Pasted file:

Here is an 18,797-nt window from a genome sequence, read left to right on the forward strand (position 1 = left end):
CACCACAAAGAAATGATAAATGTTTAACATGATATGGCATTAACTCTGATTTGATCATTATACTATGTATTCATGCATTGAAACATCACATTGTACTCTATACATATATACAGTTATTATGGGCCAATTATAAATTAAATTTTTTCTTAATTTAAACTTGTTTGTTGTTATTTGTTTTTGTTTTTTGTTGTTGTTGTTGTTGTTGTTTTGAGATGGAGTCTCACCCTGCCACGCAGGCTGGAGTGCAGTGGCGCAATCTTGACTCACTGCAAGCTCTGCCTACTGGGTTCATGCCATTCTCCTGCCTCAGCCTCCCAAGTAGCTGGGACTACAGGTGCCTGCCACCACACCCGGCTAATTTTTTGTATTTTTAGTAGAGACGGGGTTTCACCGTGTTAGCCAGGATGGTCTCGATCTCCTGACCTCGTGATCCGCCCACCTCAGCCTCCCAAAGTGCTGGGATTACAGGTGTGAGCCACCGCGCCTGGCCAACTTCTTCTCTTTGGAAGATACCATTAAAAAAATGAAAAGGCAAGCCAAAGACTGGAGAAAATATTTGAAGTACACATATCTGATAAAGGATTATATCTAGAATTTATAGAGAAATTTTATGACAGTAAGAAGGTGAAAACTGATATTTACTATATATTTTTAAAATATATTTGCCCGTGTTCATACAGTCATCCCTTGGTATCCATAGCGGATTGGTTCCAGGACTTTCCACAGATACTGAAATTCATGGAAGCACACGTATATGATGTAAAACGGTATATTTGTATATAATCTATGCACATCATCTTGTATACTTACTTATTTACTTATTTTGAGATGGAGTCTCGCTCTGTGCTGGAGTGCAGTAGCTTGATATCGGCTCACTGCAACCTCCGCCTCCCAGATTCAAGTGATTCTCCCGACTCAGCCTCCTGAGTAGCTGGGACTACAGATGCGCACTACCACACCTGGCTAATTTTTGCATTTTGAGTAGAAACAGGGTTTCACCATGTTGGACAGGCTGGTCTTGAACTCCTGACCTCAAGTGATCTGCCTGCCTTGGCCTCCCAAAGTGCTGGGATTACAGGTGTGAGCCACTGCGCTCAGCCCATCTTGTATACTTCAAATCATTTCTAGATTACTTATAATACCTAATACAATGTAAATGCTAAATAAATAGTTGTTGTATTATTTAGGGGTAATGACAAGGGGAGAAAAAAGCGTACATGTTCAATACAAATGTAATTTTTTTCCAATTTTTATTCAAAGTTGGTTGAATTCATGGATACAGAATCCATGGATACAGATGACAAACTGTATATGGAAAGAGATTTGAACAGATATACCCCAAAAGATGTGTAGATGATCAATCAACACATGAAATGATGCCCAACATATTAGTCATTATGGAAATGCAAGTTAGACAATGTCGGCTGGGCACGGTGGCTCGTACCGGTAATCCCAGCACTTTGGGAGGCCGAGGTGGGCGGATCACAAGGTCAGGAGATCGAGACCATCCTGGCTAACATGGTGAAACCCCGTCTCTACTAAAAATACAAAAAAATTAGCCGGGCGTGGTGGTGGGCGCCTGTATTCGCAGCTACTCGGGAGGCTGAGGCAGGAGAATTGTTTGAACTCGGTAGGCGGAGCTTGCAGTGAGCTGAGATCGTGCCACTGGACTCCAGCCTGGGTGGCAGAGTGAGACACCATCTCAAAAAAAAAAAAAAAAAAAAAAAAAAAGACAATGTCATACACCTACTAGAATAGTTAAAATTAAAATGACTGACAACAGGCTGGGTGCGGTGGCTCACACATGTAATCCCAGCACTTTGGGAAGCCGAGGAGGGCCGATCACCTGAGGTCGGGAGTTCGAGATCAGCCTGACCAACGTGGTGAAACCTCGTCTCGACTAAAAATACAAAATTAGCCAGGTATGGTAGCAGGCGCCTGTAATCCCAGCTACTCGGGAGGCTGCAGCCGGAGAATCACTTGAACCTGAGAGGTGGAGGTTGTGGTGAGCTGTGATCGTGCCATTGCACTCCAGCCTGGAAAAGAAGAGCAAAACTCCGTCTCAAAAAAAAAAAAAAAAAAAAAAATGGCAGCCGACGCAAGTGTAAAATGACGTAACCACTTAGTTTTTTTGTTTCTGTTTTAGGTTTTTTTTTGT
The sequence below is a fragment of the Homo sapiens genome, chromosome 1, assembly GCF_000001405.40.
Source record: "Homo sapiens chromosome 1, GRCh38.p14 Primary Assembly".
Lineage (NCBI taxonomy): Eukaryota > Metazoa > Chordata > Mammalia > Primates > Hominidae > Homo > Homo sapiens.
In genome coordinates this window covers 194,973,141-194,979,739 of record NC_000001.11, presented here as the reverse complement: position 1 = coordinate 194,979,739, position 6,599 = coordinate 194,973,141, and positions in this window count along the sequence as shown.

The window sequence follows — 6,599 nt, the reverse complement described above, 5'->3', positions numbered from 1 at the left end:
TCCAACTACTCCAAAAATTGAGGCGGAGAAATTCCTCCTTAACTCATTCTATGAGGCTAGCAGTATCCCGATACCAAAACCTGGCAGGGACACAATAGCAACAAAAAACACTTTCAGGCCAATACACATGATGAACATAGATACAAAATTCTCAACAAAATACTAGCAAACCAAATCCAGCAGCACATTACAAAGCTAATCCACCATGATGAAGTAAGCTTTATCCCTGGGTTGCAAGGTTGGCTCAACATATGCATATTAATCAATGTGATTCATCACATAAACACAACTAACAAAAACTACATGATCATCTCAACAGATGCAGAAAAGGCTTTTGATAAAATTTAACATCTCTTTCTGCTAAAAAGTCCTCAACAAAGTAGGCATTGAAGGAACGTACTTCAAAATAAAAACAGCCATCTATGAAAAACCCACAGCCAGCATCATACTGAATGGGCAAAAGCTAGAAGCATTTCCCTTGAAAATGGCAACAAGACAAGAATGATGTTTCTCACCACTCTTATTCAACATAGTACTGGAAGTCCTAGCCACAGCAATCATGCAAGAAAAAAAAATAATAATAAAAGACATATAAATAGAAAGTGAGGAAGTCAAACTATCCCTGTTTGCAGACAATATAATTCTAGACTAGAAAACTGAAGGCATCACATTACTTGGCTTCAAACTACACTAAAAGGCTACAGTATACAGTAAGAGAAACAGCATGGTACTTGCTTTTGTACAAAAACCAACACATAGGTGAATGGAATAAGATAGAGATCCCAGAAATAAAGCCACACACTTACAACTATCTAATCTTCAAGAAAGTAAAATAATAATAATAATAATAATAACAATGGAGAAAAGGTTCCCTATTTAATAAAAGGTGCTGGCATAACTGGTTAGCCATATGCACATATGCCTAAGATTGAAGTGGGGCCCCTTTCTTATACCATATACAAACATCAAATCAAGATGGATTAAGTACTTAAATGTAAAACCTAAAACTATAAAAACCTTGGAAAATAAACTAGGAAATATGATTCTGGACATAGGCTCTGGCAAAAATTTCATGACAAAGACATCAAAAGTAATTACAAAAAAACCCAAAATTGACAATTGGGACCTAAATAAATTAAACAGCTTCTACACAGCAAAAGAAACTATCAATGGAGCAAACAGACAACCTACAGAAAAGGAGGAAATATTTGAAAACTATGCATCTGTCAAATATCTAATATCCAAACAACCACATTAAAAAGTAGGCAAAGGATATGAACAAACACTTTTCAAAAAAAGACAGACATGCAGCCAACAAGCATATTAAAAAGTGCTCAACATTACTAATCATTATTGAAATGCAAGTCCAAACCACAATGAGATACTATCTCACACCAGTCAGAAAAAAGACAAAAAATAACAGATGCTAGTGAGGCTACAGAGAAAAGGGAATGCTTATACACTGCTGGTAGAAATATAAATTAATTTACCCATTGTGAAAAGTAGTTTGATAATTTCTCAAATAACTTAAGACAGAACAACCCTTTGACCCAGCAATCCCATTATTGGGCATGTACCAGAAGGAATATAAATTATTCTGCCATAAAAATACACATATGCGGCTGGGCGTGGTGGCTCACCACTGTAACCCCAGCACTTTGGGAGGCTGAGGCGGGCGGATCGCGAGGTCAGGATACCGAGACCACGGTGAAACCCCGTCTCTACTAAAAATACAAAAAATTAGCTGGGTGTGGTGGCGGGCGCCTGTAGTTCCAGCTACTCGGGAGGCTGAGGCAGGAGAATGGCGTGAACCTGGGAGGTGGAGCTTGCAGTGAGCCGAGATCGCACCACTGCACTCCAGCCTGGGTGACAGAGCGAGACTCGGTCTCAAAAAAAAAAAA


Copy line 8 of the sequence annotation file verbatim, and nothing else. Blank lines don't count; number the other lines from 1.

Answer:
TCCAACTACTCCAAAAATTGAGGCGGAGAAATTCCTCCTTAACTCATTCTATGAGGCTAGCAGTATCCCGATACCAAAACCTGGCAGGGACACAATAGCAACAAAAAACACTTTCAGGCCAATACACATGATGAACATAGATACAAAATTCTCAACAAAATACTAGCAAACCAAATCCAGCAGCACATTACAAAGCTAATCCACCATGATGAAGTAAGCTTTATCCCTGGGTTGCAAGGTTGGCTCAACATATGCATATTAATCAATGTGATTCATCACATAAACACAACTAACAAAAACTACATGATCATCTCAACAGATGCAGAAAAGGCTTTTGATAAAATTTAACATCTCTTTCTGCTAAAAAGTCCTCAACAAAGTAGGCATTGAAGGAACGTACTTCAAAATAAAAACAGCCATCTATGAAAAACCCACAGCCAGCATCATACTGAATGGGCAAAAGCTAGAAGCATTTCCCTTGAAAATGGCAACAAGACAAGAATGATGTTTCTCACCACTCTTATTCAACATAGTACTGGAAGTCCTAGCCACAGCAATCATGCAAGAAAAAAAAATAATAATAAAAGACATATAAATAGAAAGTGAGGAAGTCAAACTATCCCTGTTTGCAGACAATATAATTCTAGACTAGAAAACTGAAGGCATCACATTACTTGGCTTCAAACTACACTAAAAGGCTACAGTATACAGTAAGAGAAACAGCATGGTACTTGCTTTTGTACAAAAACCAACACATAGGTGAATGGAATAAGATAGAGATCCCAGAAATAAAGCCACACACTTACAACTATCTAATCTTCAAGAAAGTAAAATAATAATAATAATAATAATAACAATGGAGAAAAGGTTCCCTATTTAATAAAAGGTGCTGGCATAACTGGTTAGCCATATGCACATATGCCTAAGATTGAAGTGGGGCCCCTTTCTTATACCATATACAAACATCAAATCAAGATGGATTAAGTACTTAAATGTAAAACCTAAAACTATAAAAACCTTGGAAAATAAACTAGGAAATATGATTCTGGACATAGGCTCTGGCAAAAATTTCATGACAAAGACATCAAAAGTAATTACAAAAAAACCCAAAATTGACAATTGGGACCTAAATAAATTAAACAGCTTCTACACAGCAAAAGAAACTATCAATGGAGCAAACAGACAACCTACAGAAAAGGAGGAAATATTTGAAAACTATGCATCTGTCAAATATCTAATATCCAAACAACCACATTAAAAAGTAGGCAAAGGATATGAACAAACACTTTTCAAAAAAAGACAGACATGCAGCCAACAAGCATATTAAAAAGTGCTCAACATTACTAATCATTATTGAAATGCAAGTCCAAACCACAATGAGATACTATCTCACACCAGTCAGAAAAAAGACAAAAAATAACAGATGCTAGTGAGGCTACAGAGAAAAGGGAATGCTTATACACTGCTGGTAGAAATATAAATTAATTTACCCATTGTGAAAAGTAGTTTGATAATTTCTCAAATAACTTAAGACAGAACAACCCTTTGACCCAGCAATCCCATTATTGGGCATGTACCAGAAGGAATATAAATTATTCTGCCATAAAAATACACATATGCGGCTGGGCGTGGTGGCTCACCACTGTAACCCCAGCACTTTGGGAGGCTGAGGCGGGCGGATCGCGAGGTCAGGATACCGAGACCACGGTGAAACCCCGTCTCTACTAAAAATACAAAAAATTAGCTGGGTGTGGTGGCGGGCGCCTGTAGTTCCAGCTACTCGGGAGGCTGAGGCAGGAGAATGGCGTGAACCTGGGAGGTGGAGCTTGCAGTGAGCCGAGATCGCACCACTGCACTCCAGCCTGGGTGACAGAGCGAGACTCGGTCTCAAAAAAAAAAAA